The adoption of Australia’s world-leading Meat Standards Australia grading system shows no sign of slowing, with 2012 calendar year figures showing a spectacular 35.3 percent increase in beef grading throughput.
While that was largely driven by the full adoption of MSA at retail by the nation’s largest supermarket retailer, there was further encouraging growth evident across all segments of the program.
Woolworths formally adopted MSA across its beef offer in January last year (see Beef Central’s launch article here).
Statistics obtained from Meat & Livestock Australia this week show total numbers of cattle graded for MSA in calendar year 2012 reached 2.265 million head, up from 1.673 million a year earlier.
Absolute numbers graded were up close to 600,000 head across Australia.
Given that Woolworths processes about 8500 yearling steers and heifers each week for its retail operations, the company is likely to have accounted for around two thirds of that rise, or 425,000 additional MSA graded cattle.
Added to that was increased demand from Woolworths for MSA carton meat sourced from other approved MSA-licensed processor suppliers, outside of its own direct supply channels.
Beyond the ‘Woolworths factor’, there was also clear evidence of growth in other areas of the MSA program last year:
- The number of accredited livestock producers by the end of 2012 reached 27,437, representing a rise of close to 7000 on a year earlier.
- Within that group, there were 14,941 accredited for beef only; 10,423 for beef and lamb; and 2106 for lamb only.
- There was also strong evidence of growth in MSA-backed commercial beef brands being aligned with the program. An additional 18 brands gained an MSA license last year, taking the total from 58 to 76. That was a big increase on seven brands joining the program in 2011.
- While the Woolworths move obviously had a huge impact on overall results last year, there was strong uptake, also, within other large retail groups. The German-owned ALDI retail chain launched an MSA brand during the year, the expanding Costco warehouse retail chain uses MSA specification for its purchasing contracts, and Coles launched its ‘Coles Finest’ beef brand, underpinned by MSA. Although it does not ascribe the MSA identity to its products at retail level, the Coles supply chain grades all its cattle using MSA, and the figures are included in annual performance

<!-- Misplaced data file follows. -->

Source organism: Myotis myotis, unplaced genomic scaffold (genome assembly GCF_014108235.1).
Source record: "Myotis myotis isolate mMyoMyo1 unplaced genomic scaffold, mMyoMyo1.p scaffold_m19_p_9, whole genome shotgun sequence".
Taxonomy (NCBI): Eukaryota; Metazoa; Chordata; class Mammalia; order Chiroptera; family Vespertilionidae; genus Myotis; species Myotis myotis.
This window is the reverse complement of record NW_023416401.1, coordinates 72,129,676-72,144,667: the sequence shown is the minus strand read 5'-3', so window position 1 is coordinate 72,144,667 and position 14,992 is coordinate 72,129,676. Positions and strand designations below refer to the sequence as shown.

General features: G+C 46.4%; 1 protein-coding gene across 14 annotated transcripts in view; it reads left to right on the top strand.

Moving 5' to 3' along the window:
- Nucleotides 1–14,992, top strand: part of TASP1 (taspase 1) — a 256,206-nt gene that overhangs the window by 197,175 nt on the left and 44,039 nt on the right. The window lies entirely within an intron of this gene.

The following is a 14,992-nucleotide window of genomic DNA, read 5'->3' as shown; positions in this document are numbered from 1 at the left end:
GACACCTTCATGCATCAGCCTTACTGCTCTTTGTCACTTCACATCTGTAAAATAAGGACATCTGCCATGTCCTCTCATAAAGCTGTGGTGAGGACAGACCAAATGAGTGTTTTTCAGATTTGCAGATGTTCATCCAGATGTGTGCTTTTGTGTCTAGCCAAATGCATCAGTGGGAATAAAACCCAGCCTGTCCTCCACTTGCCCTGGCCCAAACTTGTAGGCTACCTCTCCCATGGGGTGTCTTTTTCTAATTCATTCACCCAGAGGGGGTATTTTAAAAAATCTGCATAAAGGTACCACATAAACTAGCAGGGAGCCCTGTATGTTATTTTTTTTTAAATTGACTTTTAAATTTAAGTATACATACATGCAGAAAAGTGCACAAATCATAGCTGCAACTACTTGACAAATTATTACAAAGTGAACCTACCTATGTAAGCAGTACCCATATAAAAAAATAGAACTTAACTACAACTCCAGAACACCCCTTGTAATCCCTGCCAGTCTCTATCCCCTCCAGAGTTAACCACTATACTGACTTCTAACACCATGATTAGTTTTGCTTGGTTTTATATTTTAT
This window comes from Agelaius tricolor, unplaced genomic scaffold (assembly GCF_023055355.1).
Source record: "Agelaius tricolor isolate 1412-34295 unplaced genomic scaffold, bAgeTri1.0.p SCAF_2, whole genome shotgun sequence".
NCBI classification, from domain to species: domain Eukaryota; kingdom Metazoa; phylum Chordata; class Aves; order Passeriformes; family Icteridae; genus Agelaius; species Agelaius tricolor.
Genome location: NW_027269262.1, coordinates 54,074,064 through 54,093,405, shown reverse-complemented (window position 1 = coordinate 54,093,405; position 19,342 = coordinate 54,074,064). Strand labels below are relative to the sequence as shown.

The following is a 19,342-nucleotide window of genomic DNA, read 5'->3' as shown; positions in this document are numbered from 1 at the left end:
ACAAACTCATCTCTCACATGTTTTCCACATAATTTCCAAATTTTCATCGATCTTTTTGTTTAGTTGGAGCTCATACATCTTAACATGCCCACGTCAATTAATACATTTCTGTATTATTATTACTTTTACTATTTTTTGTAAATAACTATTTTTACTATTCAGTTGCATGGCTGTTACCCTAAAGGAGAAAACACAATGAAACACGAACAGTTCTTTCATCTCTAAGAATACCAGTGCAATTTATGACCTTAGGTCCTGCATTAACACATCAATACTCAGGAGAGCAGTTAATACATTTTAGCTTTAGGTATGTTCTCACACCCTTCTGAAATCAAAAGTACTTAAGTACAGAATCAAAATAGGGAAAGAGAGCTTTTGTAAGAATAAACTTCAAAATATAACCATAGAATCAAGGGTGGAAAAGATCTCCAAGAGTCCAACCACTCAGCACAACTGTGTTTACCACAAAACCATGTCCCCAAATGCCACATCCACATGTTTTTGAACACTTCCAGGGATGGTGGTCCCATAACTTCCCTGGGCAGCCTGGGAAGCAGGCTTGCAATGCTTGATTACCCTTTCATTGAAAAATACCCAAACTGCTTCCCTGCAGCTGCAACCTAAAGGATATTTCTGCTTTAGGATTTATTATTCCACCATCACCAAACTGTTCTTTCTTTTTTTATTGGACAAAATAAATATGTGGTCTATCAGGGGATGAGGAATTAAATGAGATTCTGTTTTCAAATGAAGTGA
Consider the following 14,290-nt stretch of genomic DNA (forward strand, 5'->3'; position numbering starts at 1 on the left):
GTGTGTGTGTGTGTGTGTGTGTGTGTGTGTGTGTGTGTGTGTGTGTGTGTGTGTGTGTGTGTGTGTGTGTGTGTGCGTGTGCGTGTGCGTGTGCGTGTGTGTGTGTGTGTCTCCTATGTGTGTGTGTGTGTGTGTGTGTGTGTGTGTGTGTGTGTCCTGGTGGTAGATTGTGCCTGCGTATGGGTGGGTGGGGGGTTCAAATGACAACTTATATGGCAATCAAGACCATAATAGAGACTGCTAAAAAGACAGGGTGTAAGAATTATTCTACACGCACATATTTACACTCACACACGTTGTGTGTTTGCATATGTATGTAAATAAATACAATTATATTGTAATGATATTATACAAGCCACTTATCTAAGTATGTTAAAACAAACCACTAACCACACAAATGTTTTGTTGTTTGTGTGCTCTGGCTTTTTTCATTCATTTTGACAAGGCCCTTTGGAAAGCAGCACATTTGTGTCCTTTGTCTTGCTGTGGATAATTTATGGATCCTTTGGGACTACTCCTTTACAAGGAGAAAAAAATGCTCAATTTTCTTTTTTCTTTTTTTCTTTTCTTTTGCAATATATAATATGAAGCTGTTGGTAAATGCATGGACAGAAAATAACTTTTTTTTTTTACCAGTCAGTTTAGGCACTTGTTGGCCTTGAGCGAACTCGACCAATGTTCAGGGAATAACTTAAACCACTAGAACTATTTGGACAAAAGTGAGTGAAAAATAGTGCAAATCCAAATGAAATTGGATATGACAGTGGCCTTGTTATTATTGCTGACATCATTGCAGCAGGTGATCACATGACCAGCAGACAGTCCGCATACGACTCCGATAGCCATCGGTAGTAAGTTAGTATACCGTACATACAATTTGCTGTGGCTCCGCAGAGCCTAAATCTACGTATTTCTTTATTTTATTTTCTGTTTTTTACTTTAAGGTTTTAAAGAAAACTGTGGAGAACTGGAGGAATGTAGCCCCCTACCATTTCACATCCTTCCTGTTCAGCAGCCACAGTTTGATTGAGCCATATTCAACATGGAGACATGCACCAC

- MSA-licensed processors at the end of 2012 reached 48, representing both beef and sheep slaughter.
Distinct price premiums offered on most MSA beef processor grids (see Beef Central’s recent article) was an obvious driver of producer accreditation during the year, as was the inclusion of a lamb program running in parallel with MSA beef. An on-line producer registration process initiated during 2012 has also made the MSA accreditation process more streamlined.
Compliance to MSA specs lifts to 94.2pc
Not surprisingly, given the excellent seasonal conditions experienced across much of Eastern Australia last year, MSA beef grading compliance rates rose to an all-time record of 94.2 percent of all carcases presented for grading in 2012. The previous year’s figure was 93.8pc.
Ongoing producer education about the factors impacting on MSA performance has also contributed to a steady improvement in compliance rates in the past few years.